The "global society" or globalization, is the ultimate parasite in this case. It provides a set of international and intersocial rules which serve the most dominant stakeholders. From the perspective of globalization, all societies are fodder for parasitization.

By contrast, a culture is also a voluntary collection, but instead of people, it's made up of symbols, traditions, and a narrative or iconology that arises from the combination of symbol and tradition. The stakes being competed for within a culture are more subtle and difficult to define, but they boil down to "meaning", where the persistance of a cultural icon is dependent on the meaning it provides and the meaning that is re-inforced/re-inculcated through a placing of importance on the icon and the repetition of its narrative.

In this way, a culture doesn't have rules that enforce it, but may adopt rules and rule-systems into itself in order to acheive meaningful narrative/iconology. In this way, cultures which exist within provincial or isolated societies become very integrated into the societies in which they arose, and it may be hard to distiguish, in many cases, where a social cohesion is being replaced with a narrative. Biblical interpretation has become a bugbear of European culture and its colonial offshoots, for example, and the shifting cultural underpinnings of religion frequently come into conflict with social authority.

Another social intrusion into culture is the "definitive narrative". This occurs when the rules of a society attempt to enforce a single narrative from a culture and attempt to enforce it in any other stakeholder arrangement. Copyright and academic tradition fall into this category of social-cultural interaction. Culture is "dead" when it can no longer adapt or generate new narrative, so this is a social triumph over culture which may occur on any scale.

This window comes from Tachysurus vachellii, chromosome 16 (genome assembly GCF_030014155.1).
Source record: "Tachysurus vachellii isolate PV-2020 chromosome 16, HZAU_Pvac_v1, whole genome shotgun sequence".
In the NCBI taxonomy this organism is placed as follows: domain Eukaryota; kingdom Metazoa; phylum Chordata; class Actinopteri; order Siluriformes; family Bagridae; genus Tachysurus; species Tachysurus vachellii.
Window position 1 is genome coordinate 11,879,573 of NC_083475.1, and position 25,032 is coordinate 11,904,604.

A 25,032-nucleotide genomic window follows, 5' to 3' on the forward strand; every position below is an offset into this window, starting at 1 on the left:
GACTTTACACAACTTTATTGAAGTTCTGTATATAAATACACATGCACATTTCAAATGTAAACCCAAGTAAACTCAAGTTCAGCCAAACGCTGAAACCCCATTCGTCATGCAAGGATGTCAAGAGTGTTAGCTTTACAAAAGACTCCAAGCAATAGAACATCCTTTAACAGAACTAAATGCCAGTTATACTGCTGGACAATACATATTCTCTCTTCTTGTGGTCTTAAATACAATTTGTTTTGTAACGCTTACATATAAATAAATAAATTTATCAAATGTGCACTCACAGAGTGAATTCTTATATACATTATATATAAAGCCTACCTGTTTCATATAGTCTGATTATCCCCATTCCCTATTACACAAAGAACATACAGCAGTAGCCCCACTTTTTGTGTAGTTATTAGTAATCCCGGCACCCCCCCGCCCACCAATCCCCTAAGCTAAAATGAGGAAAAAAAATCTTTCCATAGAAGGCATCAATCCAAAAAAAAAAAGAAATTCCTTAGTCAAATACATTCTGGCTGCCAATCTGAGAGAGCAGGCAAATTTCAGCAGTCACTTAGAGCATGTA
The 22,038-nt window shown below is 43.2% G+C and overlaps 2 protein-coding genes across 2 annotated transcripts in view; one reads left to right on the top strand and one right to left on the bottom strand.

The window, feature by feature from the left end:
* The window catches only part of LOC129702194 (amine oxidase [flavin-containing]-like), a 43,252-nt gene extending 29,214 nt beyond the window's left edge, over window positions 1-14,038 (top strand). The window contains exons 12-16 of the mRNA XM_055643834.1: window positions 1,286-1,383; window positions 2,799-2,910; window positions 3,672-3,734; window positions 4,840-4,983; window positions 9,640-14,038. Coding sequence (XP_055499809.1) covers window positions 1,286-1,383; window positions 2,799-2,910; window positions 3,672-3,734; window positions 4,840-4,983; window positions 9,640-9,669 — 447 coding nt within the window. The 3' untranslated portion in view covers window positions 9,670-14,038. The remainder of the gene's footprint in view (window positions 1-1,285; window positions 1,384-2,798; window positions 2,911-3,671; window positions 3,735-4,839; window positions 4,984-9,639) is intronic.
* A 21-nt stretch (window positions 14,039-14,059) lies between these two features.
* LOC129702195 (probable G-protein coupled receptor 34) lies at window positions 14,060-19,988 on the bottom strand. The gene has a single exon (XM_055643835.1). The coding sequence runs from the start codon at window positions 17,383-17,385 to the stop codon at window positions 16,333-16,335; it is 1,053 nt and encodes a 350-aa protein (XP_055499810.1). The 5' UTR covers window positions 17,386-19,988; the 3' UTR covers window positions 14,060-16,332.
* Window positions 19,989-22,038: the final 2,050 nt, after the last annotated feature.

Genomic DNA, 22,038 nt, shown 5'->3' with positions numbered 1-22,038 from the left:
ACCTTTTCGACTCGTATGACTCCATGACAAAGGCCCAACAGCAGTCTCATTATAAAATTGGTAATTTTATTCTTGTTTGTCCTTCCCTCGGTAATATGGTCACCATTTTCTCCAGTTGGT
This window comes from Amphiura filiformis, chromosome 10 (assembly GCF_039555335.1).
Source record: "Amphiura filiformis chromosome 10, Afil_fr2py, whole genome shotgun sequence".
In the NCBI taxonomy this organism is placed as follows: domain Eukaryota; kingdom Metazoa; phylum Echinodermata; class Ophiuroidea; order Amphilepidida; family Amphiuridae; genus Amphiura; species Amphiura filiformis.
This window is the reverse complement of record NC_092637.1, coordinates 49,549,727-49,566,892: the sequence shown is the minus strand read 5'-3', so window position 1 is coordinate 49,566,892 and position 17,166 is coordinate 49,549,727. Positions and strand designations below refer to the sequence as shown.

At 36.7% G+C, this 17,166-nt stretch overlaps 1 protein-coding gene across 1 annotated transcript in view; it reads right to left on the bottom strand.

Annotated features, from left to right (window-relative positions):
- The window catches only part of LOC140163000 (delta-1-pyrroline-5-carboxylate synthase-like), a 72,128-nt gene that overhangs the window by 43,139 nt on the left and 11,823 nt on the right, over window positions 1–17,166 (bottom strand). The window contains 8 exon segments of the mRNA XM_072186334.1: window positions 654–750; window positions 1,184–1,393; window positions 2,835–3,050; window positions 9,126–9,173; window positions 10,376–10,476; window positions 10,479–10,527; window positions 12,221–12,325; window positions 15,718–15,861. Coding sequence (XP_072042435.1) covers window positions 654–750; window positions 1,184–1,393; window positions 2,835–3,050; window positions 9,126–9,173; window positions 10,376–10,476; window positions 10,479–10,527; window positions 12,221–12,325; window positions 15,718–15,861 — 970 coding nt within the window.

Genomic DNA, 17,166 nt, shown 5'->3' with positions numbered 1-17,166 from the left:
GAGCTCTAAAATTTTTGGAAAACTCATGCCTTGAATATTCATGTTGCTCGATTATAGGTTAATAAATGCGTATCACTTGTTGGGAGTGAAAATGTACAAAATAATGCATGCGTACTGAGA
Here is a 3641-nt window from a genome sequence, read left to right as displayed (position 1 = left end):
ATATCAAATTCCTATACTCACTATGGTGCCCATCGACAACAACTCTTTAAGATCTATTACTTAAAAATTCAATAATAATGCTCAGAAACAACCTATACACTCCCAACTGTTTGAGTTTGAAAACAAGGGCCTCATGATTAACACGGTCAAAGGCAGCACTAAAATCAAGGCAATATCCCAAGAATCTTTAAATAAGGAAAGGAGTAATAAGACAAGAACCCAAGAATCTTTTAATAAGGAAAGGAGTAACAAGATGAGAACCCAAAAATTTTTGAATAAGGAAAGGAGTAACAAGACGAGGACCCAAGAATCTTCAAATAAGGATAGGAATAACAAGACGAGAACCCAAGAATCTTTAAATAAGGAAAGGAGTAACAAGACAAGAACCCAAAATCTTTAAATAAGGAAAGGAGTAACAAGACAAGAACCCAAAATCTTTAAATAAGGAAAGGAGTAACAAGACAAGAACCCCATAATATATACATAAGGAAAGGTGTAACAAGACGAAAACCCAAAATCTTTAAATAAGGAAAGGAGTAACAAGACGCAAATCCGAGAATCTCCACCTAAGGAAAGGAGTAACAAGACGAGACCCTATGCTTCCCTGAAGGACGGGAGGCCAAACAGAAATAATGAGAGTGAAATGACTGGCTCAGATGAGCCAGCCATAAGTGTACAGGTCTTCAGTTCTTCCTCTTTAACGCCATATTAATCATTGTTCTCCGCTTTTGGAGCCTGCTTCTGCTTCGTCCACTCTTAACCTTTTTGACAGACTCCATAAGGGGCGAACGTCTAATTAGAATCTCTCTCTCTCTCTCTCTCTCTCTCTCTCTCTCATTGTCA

But cultures are also social bridges. They provide a no-social-stakes arena through which individuals and groups of one society can participate in the society of another group. The cultural meaning that arises from these meeting-places often becomes a dynamic force in both socities, since it provides new narratives and new means by which conflicts between social cohesion-forces can be adapted and circumvented.

But except in extremely isolated situations, which are very rare in our current state of exploration and communications technology, there is no clear boundary between one culture and another. Cultural influences can be said to have greater or lesser meaning closer to certain centers and away from certain margins, but in any living culture, real barriers between one culture and another are not definable.